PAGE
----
NK union votes no confidence in school board, superintendent

Members of the North Kitsap Education Association voted overwhelmingly to express no confidence in the leadership of the NK school district’s school board and superintendent Laurynn Evans at a meeting June 14 at Kingston Middle School.

Some 99% of members attending voted no confidence in the board, and 98% voted no confidence in Evans, per an NKEA news release.

NKSD spokesperson Jenn Markaryan said on behalf of the district: “We are shocked and saddened to receive this news. We have already begun efforts to gather relevant facts and understand the various perspectives because we need to move forward for our students, staff and community. Our teachers are the heart of our schools, and we are committed to working collaboratively to support North Kitsap students.”

Union members also decided unanimously to meet Aug. 22 to determine a course of action up to and including strike authorization if the district and union are unable to reach a tentative agreement on a new contract by then. The current contract expires Aug. 31.

NKEA members and district officials have met several times since bargaining began May 17, and while union members hope to reach an agreement this summer, they are troubled by what they see as mismanagement and a strong-arm leadership style in the district, including numerous equity issues that harm students, the release states.

“It’s disappointing it had to come to this, but it has been five years of trying to collaborate with Dr. Laurynn Evans and our school board to find solutions and help our kids,” said NKEA president Ted Jez, who teaches science and robotics at KMS.

Jez, who has worked in the district since 1999, said that his colleagues in NK schools have reported frustration with the administration for two years of unusually negative climate survey responses about the superintendent’s performance, per the release. Union leaders have reached out to the administration to discuss the need for change but were rebuffed, it adds. The school board recently renewed Evans’ contract for another three years.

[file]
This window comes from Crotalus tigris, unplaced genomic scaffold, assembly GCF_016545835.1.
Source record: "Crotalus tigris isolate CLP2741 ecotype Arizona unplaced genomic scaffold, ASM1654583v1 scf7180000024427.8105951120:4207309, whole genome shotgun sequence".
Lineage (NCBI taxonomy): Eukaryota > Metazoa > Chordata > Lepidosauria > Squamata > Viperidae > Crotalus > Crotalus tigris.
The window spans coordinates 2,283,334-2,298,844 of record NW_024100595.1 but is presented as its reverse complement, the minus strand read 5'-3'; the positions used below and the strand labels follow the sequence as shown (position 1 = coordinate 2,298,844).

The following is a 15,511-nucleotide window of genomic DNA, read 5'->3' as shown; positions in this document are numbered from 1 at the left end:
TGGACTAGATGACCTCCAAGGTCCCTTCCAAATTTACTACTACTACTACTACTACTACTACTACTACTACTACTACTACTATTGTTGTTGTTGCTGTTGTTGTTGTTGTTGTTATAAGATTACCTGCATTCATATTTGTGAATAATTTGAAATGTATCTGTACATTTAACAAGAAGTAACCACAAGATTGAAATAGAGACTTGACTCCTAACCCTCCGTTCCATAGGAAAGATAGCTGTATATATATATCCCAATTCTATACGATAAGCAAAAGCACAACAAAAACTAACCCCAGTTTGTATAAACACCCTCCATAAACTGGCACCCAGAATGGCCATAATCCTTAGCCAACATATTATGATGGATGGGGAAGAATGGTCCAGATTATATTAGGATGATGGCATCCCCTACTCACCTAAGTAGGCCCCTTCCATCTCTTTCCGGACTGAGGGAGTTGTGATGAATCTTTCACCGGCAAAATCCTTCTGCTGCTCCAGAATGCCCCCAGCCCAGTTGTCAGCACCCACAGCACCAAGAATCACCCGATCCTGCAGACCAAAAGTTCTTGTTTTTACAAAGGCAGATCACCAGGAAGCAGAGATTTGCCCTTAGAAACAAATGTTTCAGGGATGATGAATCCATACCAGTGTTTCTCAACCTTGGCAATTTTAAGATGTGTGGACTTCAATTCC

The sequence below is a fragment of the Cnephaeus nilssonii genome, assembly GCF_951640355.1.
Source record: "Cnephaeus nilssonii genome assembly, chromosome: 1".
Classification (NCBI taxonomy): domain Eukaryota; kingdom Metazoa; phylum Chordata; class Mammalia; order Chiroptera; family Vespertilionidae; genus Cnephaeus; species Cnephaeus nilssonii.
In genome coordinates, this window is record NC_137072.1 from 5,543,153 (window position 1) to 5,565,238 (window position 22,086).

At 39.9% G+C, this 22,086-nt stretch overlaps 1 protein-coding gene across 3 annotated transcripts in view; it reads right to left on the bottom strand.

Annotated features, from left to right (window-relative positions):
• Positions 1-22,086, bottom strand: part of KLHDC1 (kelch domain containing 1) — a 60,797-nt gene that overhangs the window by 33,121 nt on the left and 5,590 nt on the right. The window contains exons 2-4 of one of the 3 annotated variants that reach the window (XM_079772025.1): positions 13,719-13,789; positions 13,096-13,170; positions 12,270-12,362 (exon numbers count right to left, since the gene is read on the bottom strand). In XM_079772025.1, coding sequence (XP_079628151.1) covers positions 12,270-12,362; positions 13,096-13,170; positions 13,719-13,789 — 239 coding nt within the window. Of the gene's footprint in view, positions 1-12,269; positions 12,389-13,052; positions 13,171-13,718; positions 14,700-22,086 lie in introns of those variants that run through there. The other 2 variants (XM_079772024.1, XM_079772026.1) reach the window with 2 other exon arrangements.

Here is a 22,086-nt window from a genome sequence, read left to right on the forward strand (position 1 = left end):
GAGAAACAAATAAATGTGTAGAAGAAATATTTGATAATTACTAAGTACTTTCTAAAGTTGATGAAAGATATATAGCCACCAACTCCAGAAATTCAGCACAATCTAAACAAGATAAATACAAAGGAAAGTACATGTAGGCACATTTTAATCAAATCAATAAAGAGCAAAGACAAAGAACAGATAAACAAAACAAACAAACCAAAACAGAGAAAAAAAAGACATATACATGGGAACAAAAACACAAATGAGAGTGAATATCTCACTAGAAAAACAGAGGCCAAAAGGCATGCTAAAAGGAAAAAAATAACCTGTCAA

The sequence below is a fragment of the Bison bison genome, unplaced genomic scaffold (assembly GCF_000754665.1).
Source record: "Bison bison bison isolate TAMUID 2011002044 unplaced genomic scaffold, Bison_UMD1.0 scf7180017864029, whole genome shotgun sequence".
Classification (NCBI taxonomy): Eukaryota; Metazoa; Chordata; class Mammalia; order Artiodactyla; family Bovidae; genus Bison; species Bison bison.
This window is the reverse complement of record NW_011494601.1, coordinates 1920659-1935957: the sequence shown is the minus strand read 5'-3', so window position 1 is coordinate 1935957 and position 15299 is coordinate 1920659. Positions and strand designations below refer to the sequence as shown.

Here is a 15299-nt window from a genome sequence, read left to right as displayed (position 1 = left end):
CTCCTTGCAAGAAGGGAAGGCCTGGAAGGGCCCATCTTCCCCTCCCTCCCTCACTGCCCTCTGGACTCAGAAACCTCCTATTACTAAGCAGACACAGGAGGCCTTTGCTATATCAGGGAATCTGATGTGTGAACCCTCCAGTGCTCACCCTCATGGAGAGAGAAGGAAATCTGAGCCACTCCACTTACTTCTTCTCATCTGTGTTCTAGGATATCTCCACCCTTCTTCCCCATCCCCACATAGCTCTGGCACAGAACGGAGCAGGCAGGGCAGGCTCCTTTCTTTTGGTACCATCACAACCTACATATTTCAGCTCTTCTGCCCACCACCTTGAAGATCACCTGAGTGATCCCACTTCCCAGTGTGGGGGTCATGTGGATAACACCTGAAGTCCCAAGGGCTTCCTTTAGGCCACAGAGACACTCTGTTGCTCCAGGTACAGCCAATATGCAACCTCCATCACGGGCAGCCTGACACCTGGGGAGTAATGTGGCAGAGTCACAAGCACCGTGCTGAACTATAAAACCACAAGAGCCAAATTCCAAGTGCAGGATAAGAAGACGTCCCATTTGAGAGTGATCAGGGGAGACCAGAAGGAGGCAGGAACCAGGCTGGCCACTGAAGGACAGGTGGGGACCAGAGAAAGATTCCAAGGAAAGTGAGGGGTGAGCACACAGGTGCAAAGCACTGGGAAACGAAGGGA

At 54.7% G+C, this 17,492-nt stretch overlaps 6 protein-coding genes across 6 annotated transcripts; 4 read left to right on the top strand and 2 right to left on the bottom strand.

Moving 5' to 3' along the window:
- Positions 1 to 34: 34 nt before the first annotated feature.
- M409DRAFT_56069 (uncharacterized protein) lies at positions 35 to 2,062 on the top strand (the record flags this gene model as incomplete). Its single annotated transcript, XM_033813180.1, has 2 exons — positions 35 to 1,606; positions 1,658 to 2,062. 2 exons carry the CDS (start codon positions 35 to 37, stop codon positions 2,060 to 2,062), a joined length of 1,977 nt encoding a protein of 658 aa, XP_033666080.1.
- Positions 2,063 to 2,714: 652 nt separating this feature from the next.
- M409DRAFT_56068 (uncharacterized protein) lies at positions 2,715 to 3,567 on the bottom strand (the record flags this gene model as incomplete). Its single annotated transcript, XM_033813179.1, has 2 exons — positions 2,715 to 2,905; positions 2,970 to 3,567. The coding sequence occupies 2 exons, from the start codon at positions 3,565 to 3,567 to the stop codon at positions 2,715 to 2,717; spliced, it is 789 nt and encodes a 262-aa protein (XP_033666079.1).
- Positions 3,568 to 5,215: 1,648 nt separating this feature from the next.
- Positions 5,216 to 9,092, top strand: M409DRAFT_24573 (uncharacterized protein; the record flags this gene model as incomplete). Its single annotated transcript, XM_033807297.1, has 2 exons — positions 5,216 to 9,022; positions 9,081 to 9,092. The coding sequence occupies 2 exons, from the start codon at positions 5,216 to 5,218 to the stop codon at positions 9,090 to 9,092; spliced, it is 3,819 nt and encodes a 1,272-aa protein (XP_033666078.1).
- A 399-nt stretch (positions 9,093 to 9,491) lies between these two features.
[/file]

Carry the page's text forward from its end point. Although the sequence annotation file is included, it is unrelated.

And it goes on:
“The message is clear to the staff of NKSD and the parents and community,” Jez said. “Our voices, thoughts, actions and work to create positive change for our kids do not seem to matter to NKSD leadership.”

The NKSD statement says: “We have great respect for the individuals at the bargaining table, and with that we will not discuss any of the details of the bargaining process. We are committed to offering a competitive compensation package and are confident that those at the table will come to an agreement this summer.”

NKEA is made up of 350 educators in the NKSD. It is affiliated with the Washington and National education associations, both of which represent K-12 teachers, support staff and higher-ed employees.